Hurricane Hilary is forecast to approach Southern California starting this weekend. Though it’s still too soon to confirm when — or if — the hurricane will make landfall, or exactly how strong the effects will be, preparation is critical.
The last time the Golden State experienced this weather phenomenon was over 80 years ago, when a storm nicknamed El Cordonazo or The Lash of St. Francis hit Long Beach. Given that many in this region have not experienced such an intense storm in their lifetimes, we turned to an expert for guidance. Andrew Flores is director of UC Riverside’s Office of Emergency Management.
Q: What is most important for people to know about Hurricane Hilary?
A: The primary concern is heavy rainfall and strong winds beginning Saturday night at midnight through Sunday at midnight. The areas of highest concern are the Palm Springs and mountain areas, where we could get up to 10 inches of rain and winds between 30 and 45 miles per hour. Heavy rainfall there is due to open space and wind pushing the rain. Riverside will be a little more protected by the mountains.
Riverside County plans to use its cooling centers as shelters if needed. A list of them can be found online. There are no evacuation orders at this time, but county emergency officials are recommending people be prepared to shelter in place, as driving conditions will be bad.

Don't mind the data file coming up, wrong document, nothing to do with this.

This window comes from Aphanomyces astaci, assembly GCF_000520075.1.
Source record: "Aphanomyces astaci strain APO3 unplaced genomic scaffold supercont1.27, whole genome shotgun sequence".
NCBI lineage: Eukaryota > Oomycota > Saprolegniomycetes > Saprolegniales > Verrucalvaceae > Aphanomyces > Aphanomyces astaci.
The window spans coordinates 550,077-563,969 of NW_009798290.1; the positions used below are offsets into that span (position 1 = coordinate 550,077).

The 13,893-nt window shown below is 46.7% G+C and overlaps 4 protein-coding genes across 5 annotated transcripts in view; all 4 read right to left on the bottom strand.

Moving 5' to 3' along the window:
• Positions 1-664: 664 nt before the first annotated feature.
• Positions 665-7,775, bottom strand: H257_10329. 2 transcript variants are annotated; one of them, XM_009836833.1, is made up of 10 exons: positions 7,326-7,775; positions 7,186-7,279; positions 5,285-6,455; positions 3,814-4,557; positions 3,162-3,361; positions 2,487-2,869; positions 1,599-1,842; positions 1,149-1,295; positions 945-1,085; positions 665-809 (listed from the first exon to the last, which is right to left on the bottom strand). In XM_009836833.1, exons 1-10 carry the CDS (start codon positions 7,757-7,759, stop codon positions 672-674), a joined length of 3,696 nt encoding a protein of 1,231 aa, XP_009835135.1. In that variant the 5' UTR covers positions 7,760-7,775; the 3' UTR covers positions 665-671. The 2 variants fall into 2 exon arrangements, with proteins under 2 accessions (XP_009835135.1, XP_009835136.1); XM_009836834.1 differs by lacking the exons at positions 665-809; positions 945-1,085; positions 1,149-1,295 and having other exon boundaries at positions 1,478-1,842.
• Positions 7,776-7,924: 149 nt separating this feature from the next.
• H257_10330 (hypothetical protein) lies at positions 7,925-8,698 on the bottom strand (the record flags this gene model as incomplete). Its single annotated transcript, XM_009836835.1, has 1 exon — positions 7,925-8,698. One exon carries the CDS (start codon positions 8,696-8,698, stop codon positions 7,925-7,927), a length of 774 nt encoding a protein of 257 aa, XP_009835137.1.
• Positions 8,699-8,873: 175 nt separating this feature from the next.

Q: Are there some actions readers can take to prepare?
A: Yes. Stock up on supplies for the weekend, monitor travel plans and assess whether you really need to go out on Saturday or Sunday. Also, do not drive through flooded areas, as cars can be swept away in as few as 6 inches of moving water.
Prepare to work from home on Monday if necessary or possible. And stay abreast of weather updates as they become available via outlets such as the National Oceanic and Atmospheric Administration site.
Q: Given that unprecedented weather events appear to be increasing — for example the deadly wildfire on Maui and the nation’s intense heat wave — does it seem that Southern Californians should expect more events like Hurricane Hilary in the future?
A: This is a very unusual, very rare event and at present, we believe the likelihood of reoccurrence is low. For now, UCR emergency officials are coordinating with Riverside County and the state’s Office of Emergency Services to monitor the storm and get through these next few days.
(Cover image: tuaindeed/iStock/Getty)